Museum of Science and Industry, Portland Oregon
The Oregon Museum of Science and Industry is a feast of fun for young and old. It includes fascinating permanent exhibits dealing with maths, science and technology, and laboratories where children can undertake science experiments. The complex also contains a planetarium (one of the most technologically advanced in the country), the Omnimax theatre and the submarine USS Blueback, which featured in the popular movie, 'Hunt for Red October'. The museum also hosts a plethora of interesting temporary exhibitions.
Open from Tuesday to Sunday, 9:30am to 5:30pm. Closed on major holidays, and on most Mondays during the school year.
General museum admission: $12 adults, $9 seniors and youths.
Hoyt Arboretum, Portland Oregon
The Hoyt Arboretum, located within Washington Park and about two miles west of downtown Portland, is home to an outstanding collection of rare and exotic tree species. The 187-acre arboretum is nothing less than a 'living laboratory', and boasts more than 10,000 individual trees and shrubs, from more than 1,100 different species - including a few specimens of Dawn Redwood, a tree which was thought for many years to be extinct. The trees are arranged by taxonomy and geography, and are labelled so that visitors can learn more about the ones they find particularly memorable (although volunteer tour guides may also be engaged). The arboretum consists of 12 miles (about 19 km) of walking trails, a visitor's centre that is open six days a week, an enormous picnic shelter, and a meadow. guided tours are available Saturdays between June and September, for a small fee. Visitors of all ages will enjoy spending time in this 'urban oasis' on the banks of the Willamette River.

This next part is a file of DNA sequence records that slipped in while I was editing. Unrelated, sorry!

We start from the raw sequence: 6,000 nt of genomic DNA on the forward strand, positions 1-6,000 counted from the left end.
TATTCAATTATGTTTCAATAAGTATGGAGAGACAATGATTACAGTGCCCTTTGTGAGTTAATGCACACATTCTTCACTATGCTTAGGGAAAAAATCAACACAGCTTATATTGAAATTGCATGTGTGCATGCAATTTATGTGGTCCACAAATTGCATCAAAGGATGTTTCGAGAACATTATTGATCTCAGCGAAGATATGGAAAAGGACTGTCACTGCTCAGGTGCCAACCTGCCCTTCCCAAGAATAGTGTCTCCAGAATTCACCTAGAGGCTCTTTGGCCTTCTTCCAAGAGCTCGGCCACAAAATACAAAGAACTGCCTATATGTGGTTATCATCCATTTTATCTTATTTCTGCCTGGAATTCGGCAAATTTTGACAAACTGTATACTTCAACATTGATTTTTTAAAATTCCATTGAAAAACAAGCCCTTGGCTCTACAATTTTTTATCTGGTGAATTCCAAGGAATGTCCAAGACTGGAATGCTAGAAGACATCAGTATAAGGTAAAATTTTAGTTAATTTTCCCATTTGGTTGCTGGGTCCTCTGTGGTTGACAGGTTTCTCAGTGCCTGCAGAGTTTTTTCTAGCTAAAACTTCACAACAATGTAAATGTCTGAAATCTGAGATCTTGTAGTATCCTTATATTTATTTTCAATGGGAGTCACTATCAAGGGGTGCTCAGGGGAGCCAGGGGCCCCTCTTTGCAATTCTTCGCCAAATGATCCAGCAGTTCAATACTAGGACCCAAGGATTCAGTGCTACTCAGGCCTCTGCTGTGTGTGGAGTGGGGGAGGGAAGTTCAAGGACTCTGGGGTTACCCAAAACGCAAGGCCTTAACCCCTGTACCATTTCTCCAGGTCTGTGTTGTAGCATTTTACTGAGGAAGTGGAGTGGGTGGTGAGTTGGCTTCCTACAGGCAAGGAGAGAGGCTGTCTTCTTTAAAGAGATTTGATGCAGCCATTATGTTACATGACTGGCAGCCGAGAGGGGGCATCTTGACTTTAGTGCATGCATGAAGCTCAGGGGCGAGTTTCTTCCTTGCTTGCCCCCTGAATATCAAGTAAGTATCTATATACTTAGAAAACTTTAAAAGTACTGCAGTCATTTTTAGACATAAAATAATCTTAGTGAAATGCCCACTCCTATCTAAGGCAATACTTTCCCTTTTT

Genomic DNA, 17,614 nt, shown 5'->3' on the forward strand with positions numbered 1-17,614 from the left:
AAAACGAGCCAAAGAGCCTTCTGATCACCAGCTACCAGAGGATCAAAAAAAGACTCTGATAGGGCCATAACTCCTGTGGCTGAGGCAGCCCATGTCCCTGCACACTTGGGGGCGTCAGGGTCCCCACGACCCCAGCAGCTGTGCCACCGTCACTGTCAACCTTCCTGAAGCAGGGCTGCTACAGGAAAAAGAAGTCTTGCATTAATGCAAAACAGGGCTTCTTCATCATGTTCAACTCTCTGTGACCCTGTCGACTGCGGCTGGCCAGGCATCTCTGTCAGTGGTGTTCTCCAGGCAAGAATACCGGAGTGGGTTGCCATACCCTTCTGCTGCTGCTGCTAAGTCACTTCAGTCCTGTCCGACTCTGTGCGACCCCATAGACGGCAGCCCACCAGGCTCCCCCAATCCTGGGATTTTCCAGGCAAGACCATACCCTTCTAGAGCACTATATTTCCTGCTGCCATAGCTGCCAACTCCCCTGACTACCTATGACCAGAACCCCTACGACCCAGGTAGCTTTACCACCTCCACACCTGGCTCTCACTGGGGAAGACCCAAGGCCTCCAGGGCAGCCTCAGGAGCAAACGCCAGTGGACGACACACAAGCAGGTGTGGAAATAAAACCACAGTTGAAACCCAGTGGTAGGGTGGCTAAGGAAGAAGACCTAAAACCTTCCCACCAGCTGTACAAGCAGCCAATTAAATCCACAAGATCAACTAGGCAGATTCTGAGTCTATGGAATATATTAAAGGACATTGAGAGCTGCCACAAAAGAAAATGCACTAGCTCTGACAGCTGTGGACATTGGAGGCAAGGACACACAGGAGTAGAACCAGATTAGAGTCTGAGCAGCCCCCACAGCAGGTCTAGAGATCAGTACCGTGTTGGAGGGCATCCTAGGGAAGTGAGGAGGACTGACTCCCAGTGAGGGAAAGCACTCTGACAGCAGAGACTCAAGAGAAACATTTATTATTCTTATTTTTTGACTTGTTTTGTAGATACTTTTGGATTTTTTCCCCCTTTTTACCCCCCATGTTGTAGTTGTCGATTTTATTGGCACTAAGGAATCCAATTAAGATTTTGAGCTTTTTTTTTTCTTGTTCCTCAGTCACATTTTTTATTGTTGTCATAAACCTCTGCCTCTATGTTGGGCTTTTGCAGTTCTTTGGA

Arboretum hours: Grounds open to the public daily 6am to 10pm; Visitor's centre: Monday to Friday 9am to 4pm, Saturday 9am to 3pm.
Free. Tours are $3.